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Re: Install fwupd on a default installation

Hey Mario,

On 2018-12-27 03:52, Mario.Limonciello@dell.com wrote:
Something I think worth mentioning is that LVFS is being transitioned
to being run
and managed by the Linux Foundation.

yeah, that's great news.

Interestingly enough the vendor signs a blob (CAB file) and LVFS throws
it away and re-signs the blob with its own key. But then again I think
the base assumption is that the contained firmware images are themselves
signed as well and the BIOS does a check before ingesting them.

Speaking on behalf of one of the biggest distributors of firmware on LVFS (Dell)
I can say that all of the firmware images are signed by Dell PKI
infrastructure and
will not flash on the system if modified.

LVFS is currently in the process of plumbing this information through to the U/I
as well.

Just the fact that the update claims that the hardware only accepts signed updates or something else? :)

Obviously you end up with the usual concerns like the repository being
able to hold back updates from certain clients. The website's code is
supposedly available on https://github.com/hughsie/lvfs-website/ though and I suppose a transparency effort could solve that particular problem,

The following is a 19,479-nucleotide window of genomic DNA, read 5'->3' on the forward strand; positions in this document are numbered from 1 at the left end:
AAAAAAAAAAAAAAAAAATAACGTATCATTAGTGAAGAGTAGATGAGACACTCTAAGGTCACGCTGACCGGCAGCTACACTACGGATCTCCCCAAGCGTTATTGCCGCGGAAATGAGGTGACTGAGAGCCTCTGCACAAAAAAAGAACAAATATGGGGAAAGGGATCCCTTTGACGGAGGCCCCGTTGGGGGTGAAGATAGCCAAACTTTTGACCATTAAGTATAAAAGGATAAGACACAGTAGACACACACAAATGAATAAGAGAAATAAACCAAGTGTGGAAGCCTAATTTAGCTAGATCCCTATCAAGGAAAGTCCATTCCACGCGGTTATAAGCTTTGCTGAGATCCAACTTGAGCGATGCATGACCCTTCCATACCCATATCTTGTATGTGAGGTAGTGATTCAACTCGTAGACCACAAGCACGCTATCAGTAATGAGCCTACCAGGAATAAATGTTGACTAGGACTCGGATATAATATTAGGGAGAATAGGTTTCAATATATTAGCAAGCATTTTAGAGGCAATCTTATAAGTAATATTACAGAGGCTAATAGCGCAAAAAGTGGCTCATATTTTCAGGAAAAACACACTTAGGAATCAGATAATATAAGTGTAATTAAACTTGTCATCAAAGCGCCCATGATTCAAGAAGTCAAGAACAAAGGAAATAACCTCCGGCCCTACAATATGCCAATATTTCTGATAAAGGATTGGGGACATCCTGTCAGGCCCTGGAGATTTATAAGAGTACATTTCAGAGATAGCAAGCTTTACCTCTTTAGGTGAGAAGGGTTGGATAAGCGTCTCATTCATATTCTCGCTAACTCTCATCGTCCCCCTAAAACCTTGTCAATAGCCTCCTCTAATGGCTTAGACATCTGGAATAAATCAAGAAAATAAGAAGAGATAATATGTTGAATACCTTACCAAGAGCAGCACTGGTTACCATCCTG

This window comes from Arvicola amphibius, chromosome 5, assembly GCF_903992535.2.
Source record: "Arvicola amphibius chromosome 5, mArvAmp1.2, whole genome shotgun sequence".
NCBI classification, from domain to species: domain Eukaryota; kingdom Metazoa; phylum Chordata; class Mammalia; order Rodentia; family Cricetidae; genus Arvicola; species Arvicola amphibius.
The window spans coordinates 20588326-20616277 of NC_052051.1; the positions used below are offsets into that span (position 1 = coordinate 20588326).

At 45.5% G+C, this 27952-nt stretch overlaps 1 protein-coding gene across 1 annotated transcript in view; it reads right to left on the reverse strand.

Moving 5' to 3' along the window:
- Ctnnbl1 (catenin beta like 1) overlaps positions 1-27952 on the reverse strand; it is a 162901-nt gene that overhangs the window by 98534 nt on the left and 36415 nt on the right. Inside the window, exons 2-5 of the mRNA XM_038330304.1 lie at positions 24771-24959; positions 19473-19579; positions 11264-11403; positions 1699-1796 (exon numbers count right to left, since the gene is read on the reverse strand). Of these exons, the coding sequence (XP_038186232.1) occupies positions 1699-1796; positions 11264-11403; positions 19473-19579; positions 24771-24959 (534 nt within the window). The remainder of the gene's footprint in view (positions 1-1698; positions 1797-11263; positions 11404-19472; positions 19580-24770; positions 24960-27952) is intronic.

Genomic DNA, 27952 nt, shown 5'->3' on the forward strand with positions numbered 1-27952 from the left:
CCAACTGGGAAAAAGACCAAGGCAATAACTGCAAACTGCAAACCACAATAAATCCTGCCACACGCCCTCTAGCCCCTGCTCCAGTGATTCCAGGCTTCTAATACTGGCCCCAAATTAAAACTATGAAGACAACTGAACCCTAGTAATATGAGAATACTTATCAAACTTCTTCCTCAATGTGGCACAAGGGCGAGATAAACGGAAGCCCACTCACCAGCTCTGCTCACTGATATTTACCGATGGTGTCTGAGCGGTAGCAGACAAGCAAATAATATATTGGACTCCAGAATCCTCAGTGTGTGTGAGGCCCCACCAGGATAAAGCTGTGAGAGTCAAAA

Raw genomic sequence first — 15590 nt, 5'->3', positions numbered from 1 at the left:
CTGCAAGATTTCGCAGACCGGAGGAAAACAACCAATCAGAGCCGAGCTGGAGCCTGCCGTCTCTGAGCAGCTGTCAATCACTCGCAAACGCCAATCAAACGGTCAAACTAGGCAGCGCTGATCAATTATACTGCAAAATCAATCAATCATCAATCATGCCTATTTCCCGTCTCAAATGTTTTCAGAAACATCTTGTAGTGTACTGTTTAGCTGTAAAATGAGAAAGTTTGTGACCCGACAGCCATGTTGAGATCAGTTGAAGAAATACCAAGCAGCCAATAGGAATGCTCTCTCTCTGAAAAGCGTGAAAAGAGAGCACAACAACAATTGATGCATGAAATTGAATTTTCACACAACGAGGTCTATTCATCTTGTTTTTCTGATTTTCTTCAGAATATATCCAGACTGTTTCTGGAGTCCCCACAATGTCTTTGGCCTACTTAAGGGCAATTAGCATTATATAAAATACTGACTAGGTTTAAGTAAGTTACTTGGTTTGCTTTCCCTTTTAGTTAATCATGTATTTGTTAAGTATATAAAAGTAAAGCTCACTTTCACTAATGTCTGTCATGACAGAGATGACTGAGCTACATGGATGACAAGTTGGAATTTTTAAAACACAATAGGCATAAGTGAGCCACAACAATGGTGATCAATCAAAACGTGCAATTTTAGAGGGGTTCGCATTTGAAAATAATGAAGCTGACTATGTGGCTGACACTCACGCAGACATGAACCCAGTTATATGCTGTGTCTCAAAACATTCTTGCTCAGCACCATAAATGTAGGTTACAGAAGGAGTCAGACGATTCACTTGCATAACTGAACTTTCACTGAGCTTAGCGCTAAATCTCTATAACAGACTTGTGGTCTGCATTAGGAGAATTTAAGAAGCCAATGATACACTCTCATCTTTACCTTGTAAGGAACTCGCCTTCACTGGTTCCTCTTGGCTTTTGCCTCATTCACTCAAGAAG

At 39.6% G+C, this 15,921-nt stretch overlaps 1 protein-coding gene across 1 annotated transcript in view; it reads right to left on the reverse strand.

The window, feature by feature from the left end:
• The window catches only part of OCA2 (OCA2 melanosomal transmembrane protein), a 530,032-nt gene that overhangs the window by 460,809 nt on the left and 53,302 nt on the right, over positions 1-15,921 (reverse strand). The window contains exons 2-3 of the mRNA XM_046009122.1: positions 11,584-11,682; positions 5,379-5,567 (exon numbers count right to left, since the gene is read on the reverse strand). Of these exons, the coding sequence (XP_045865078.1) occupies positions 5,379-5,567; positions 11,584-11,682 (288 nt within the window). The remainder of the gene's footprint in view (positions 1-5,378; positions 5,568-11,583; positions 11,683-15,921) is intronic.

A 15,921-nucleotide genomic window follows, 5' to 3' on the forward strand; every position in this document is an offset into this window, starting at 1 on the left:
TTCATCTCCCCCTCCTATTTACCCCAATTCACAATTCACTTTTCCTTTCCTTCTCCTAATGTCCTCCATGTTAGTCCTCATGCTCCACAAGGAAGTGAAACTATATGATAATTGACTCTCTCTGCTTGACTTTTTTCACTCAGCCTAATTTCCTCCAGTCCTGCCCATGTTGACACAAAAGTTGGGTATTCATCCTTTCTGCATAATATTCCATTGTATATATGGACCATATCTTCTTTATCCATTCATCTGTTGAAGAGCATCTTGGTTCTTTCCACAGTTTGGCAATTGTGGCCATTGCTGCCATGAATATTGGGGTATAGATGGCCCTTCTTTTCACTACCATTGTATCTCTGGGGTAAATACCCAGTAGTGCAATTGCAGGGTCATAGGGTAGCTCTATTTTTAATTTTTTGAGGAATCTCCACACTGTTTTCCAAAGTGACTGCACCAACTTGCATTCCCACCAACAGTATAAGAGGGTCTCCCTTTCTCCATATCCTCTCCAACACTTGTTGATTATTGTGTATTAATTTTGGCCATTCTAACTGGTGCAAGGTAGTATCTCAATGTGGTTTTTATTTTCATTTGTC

LVFS is able to prevent distributing updates in two situations:

1) when there are known bad SW combinations (say vendor knew bug
existed in fwupd
1.0.x but was fixed in 1.1.x - set minimum version for the update to be 1.1.x).
or need to update device XYZ before device ABC.

2) rate limiting of updates
To stage rollouts and monitor optional feedback in the event of a problem.

I will note - although slightly off-topic to the discussion at hand - that it would be useful to people to be able to run their own repository of updates and control the rollouts (and staging percentages) themselves. I'm not actually suggesting that Debian would need to run their own, but it'd be a useful service to the users who don't want to send telemetry to the Linux Foundation - and furthermore have a significant deployment where it's worth canarying the updates.

Oh yes. Not just that, also finding the right image to apply and then
figuring out how the hell to apply it is a solved problem with EFI-based

Please keep in mind it's much much more than EFI updates now too.
There are updates
that can apply "in Debian" without a reboot for things like
Thunderbolt controllers, docks,
MST hubs, and various USB devices.

Fair enough. Do you have a pointer for examples of such updates? Unfortunately I updated my own Dell dock recently from Windows, so I can't easily check. Mostly I'm interested if it's a proprietary binary run on the host. That's its own can of worms. (Which technically is true for the EFI update too, but it's staged from outside of Linux on boot-up.)

Kind regards and thanks
Philipp Kern

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